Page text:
A History of Range Light Park
After 30 years of service, the Old (1840) Lighthouse at Presque Isle was decommissioned and the New (1870) Light was illuminated at the start of the 1871 shipping season. However, boats still required safe access to the Harbor. The Range Light met this need.
Range lights are paired beacons, one higher than the other, with the two separated by a distance. When aligned vertically, these lights provide a bearing to guide mariners safely through a channel. In other countries these beacons are called “leading lights” because they form a “leading line” (course) for safe passage through shallow or dangerous waters.
In daylight the beacons are supplemented by daymarks — painted panels visible at a distance. Like the lights at night, these panels must be aligned vertically to assure a proper course. The U.S. Coast Guard uses twelve patterns for daymarks. Presque Isleʼs daymark pattern, designated KRW, has three vertical stripes, two red-orange with a white stripe between.
In June 1869, for a sum of $100, Fredrick Burnham sold 8.5 acres on Presque Isle Harbor to the United States Government to serve as the site for a range light. The original structures were constructed the following year. This installation consisted of a short wooden tower housing the Front Light, and in the Keeperʼs Dwelling a third floor room with a large window for display of the Rear Light.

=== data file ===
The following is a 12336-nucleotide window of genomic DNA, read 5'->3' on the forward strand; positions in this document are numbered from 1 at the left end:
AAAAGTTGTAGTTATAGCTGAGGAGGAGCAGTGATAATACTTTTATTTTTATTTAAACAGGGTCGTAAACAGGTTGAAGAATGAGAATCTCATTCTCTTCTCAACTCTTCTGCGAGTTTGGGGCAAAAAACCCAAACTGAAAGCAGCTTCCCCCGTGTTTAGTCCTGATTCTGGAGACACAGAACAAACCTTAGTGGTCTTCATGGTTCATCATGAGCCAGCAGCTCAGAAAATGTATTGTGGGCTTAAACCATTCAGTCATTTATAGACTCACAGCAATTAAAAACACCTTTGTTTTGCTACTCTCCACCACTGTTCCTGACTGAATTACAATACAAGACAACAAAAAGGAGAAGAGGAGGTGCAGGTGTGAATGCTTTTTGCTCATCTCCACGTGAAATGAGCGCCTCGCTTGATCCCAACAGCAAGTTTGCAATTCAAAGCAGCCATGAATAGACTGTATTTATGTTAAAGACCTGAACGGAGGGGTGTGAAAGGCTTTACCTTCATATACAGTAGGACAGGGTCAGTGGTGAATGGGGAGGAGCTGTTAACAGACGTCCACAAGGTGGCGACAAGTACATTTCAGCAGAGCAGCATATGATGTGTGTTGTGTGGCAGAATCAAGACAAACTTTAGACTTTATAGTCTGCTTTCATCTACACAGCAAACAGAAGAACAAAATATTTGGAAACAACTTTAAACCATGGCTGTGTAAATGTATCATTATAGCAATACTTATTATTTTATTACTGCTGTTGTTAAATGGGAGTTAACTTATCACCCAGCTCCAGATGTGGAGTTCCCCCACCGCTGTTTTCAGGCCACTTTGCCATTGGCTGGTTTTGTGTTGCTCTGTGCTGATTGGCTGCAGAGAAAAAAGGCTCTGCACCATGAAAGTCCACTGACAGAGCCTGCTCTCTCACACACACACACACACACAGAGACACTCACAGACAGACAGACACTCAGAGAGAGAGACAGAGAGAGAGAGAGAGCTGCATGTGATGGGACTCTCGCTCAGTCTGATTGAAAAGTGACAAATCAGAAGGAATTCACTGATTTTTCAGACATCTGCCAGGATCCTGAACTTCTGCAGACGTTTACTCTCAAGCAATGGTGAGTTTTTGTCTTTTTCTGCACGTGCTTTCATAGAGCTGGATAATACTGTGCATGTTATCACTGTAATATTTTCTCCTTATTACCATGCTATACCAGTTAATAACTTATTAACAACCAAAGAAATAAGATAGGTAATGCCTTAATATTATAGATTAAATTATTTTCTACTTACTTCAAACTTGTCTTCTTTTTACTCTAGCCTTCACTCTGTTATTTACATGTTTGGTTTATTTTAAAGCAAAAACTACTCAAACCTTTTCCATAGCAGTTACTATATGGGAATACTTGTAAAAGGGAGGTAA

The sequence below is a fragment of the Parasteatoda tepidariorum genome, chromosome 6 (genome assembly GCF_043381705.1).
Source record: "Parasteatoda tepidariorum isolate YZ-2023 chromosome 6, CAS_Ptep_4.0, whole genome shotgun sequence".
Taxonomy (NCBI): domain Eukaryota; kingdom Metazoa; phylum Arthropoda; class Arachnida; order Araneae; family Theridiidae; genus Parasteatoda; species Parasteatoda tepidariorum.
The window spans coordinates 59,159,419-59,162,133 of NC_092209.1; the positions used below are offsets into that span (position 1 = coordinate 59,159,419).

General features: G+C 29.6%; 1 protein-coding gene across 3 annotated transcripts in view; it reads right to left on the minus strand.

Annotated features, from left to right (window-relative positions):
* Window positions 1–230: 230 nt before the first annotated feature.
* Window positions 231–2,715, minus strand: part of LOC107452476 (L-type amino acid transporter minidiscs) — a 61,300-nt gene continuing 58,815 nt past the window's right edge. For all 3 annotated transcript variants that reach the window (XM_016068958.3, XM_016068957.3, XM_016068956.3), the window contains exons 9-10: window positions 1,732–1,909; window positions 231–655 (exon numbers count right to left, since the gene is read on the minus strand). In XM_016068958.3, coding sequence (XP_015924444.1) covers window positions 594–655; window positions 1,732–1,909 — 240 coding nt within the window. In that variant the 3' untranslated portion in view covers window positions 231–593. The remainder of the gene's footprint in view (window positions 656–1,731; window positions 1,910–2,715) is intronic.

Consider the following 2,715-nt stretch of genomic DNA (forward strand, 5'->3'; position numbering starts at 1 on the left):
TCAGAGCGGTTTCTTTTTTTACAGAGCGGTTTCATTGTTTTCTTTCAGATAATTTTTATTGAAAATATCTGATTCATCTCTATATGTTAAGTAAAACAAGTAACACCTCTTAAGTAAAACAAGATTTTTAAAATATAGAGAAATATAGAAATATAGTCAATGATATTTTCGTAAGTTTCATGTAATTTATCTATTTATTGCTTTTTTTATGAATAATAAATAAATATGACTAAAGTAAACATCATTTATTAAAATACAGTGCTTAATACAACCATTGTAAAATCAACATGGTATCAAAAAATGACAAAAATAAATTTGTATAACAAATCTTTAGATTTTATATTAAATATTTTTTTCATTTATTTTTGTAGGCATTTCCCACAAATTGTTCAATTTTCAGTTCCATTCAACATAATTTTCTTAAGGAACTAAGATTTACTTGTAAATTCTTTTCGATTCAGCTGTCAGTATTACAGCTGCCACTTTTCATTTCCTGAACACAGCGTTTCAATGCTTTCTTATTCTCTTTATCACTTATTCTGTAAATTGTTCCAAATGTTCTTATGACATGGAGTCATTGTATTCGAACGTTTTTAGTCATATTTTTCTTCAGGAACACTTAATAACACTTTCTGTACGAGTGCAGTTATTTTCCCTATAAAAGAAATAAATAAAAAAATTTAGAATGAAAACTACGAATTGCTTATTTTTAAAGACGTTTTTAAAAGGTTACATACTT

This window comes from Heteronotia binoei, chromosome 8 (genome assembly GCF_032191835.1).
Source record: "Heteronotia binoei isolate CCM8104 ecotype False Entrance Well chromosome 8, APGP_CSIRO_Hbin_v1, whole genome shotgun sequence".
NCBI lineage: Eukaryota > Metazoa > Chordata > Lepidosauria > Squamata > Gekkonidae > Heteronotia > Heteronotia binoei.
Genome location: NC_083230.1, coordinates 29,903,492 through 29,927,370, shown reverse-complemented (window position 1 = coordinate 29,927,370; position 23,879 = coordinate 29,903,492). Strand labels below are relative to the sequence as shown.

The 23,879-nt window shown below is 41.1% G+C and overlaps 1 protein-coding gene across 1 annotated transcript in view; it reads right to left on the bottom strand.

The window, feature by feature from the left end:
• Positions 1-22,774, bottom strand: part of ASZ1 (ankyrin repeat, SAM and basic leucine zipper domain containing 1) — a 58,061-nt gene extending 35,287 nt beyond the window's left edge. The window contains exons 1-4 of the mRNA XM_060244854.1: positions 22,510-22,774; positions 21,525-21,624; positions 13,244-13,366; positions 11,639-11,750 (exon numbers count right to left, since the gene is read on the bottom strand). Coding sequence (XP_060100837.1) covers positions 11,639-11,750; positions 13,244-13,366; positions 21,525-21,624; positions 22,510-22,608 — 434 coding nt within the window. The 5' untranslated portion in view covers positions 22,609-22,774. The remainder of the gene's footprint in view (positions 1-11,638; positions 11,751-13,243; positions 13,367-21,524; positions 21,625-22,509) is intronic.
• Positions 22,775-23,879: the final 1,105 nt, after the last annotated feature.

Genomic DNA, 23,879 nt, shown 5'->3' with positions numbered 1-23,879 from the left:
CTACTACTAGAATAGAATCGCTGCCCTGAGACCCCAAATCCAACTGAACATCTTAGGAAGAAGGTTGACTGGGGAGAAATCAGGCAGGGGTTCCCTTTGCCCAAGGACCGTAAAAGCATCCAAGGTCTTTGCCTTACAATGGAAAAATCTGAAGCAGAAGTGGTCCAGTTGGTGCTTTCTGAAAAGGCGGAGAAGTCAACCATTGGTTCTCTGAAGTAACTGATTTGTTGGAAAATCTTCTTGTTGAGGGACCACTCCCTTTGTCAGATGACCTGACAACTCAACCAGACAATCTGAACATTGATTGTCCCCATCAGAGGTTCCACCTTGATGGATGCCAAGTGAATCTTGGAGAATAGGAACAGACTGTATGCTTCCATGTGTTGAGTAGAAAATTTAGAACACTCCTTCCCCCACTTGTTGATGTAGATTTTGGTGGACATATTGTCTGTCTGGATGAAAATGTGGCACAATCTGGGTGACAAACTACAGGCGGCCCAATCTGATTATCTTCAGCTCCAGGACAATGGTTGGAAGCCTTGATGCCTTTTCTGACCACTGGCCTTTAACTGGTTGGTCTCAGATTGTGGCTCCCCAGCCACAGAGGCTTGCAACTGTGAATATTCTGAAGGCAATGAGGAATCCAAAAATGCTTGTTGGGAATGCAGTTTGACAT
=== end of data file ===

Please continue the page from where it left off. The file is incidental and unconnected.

On September 8, 1870, Isaac Codington was named first Keeper of the Range Light with an annual salary of $540. He supervised construction and served until his death five years later. William Sims, his assistant, took over and, in 1887, was followed by Thomas Garrity. Thomas was son of Patrick Garrity Sr., Keeper at the New Light. In 1891 Patrick Sr. became Range Light Keeper and Thomas transferred to the New Light. Patrick was followed in 1903 by his daughter, Anna Garrity. Anna, who served for 23 years, is one of just 27 female lighthouse keepers to serve on the Great Lakes. In turn she was followed by Vincent Newagon, Clement Richardson, and Gustav Hansen during the period 1923-39. Records are unclear, but it seems likely that USCG personnel tended the Range Light after 1939.
In 1967 the Front Range Light was replaced with a new tower. The original wooden structure was moved to the entrance to the Old Lighthouse Park. Several years later it was moved back to Range Light Park, placed near the road, and renovated. A tall steel tower replaced the Rear Range Light, and the former Keeperʼs Dwelling became a private home. Both the Front and Rear Lights remain under supervision of the Coast Guard.
The second Keeper (1875-87) was Capt. William Sims. His wife Adeline died during his tenure and was buried on the Range Light property. Her marker includes a Masonic emblem. Relatives of William and Adeline Sims live in the Presque Isle area and continue to tend the grave.